Binocularity, strabismus, visual orientation in space
At the age of three months eyes of normally developing children are usually working together although strabismus still occurs, especially when the infant is tired. Visually impaired children may develop binocularity but it is rare. In many cases one of the eyes sees better that the other and thus functional amblyopia may develop on top of the structural amblyopia in the more poorly sighted eye. Training of amblyopia needs to consider the role of vision in the functions of the baby. If the amblyopic eye has very little vision, the better eye cannot be covered for more than 10-15 minutes at a time or even less, to observe whether the infant is able to use the more impaired eye well enough to play and to communicate. If not, then brief stimulation with very strong stimuli can be tried (see Stimulation). To learn to use an eye the infant must be interested in looking with that eye. If patching makes the infant's world disappear, it may be too difficult a situation. Some infants protest by screaming, other infants by falling asleep and thus patching is useless. Therapy situations are important for diagnostic observations and assessment of amblyopia training.
Oculomotor functions, tracking and saccades are trained as a part of therapies by using high contrast toys to attract the infant's attention. Sometimes toys that the infant moves himself elicit better following movements than toys shown to the infant.
In the interaction between the infant and the parents 'visual sharing' starts normally at this age; the infant sees something interesting, looks at it, looks at the parent and then at the interesting object, the parent responds to the cue, looks at the object and tells the child what the object is and may ask, whether the infant might like to play with it. Sharing may also start from the adult looking at something. Baby notices it, looks at the same object that then is described to the infant when the adult person notices the child's interest. Sharing interest is an important part of interaction and thus we need to observe whether it is possible to the visually impaired infant. This kind of incidental learning and communication is not available to most visually impaired infants. Their world is smaller than that of their peers and they cannot see objects or facial expressions well enough to initiate visual sharing. It can be trained by showing objects that the infant knows and by telling the infant: 'I have a soft brush. Would you like to have it for a while?' Or, 'Are you looking at your mug, would you like to drink?' Infants start to understand this kind of questions quite early, not word by word but the intention to share a common interest and learn to initiate interaction by looking at objects.
Refractive errors develop toward emmetropia in healthy children. Among the visually impaired children this development is rare and thus large refractive errors typical to the early part of the first year may remain. If accommodation does not develop, an infant's vision for communication is disturbed. Thus accommodation needs to be measured at least every other month during the first year as a part of assessment of visual functioning until it appears. When insufficient accommodation is diagnosed 'reading lenses' of +2.0 to +4.o are prescribed for near vision tasks (see Accommodation). This near correction needs to be used during all tests at near, also grating acuity and Hiding Heidi tests,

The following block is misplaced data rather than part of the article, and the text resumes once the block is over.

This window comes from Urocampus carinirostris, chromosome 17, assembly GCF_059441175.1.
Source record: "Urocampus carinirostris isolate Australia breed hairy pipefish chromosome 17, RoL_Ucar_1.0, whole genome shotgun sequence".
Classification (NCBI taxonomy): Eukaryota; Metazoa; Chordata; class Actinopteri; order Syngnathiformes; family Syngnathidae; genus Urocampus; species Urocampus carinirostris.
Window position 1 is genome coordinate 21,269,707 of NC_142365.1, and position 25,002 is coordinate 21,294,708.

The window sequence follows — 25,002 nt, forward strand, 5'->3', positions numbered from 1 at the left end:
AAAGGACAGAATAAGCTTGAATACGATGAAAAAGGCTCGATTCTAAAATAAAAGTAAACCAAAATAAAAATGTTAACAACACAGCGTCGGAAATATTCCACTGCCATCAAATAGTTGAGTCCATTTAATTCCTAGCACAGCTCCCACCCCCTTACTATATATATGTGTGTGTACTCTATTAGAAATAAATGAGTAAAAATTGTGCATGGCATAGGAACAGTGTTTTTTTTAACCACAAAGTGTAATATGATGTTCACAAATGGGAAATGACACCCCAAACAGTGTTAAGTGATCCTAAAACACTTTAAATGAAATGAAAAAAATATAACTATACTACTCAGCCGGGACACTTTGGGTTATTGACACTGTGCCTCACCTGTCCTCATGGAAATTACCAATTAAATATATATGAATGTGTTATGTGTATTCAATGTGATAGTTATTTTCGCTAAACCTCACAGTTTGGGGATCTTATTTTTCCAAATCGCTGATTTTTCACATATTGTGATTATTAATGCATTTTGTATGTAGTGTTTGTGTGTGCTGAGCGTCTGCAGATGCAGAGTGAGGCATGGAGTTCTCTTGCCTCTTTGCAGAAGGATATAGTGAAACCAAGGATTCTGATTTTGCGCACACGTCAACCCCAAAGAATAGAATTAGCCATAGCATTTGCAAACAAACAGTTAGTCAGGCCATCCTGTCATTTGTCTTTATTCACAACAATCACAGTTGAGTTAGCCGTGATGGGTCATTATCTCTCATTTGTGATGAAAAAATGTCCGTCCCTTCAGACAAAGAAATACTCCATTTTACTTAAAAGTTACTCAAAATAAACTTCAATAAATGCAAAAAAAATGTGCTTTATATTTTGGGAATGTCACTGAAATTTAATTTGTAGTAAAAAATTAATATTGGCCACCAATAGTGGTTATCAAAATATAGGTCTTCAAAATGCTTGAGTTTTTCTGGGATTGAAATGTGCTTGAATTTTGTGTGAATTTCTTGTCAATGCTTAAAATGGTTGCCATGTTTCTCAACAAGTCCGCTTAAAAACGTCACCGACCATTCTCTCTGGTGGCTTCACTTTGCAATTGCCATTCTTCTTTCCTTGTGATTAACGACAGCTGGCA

Visual information stimulates infants to reach for and to move toward interesting objects. If an infant's visual sphere is limited, motor development is slow but it can be kept within normal milestones with physiotherapy (occupational therapy in the US), preferably by a therapist with training in neurodevelopmental therapy (NDT). Even short periods of useful vision support motor development, as was seen in the infant who had clear cornea in one eye for a few weeks. Her motor behaviour became that of a sighted child and remained so even when form perception was again lost. When she kicked ball at the age of two years her balance and motor skills were age appropriate.
Orientation in space requires stronger contrasts if a child's vision is impaired. The usual pastel colours are not good in the crib or as the colours of the playmat and toys. If the mother or someone else has time to sew a playmat with high contrast details, it becomes a useful plaything for development of orientation in space.
Playmats for training orientation in space. The ends of the playmat are clearly different both visually and tactily. The dark surfaces are smooth and the light surfaces are rough (this design is chosen because most dark materials with rough surface do not keep their colours well when washed). This kind of surface stimulates both tactile and visual exploration and helps to combine the information from the two modalities because the edge between two different surfaces coincides in visual and tactile information.
Another play situation that activates the infant to explore space is the resonance board with clear visuotactile markings on it.
In the assessment of vision: remember to assess vision for balance, for communication and for reaching, i.e. peripheral visual field, contrast sensitivity and visual sphere. Make sure that the infants refraction and accommodation have been measured. When in doubt about accommodation use plus lenses (basic refraction + reading addition +3.0) in near communication.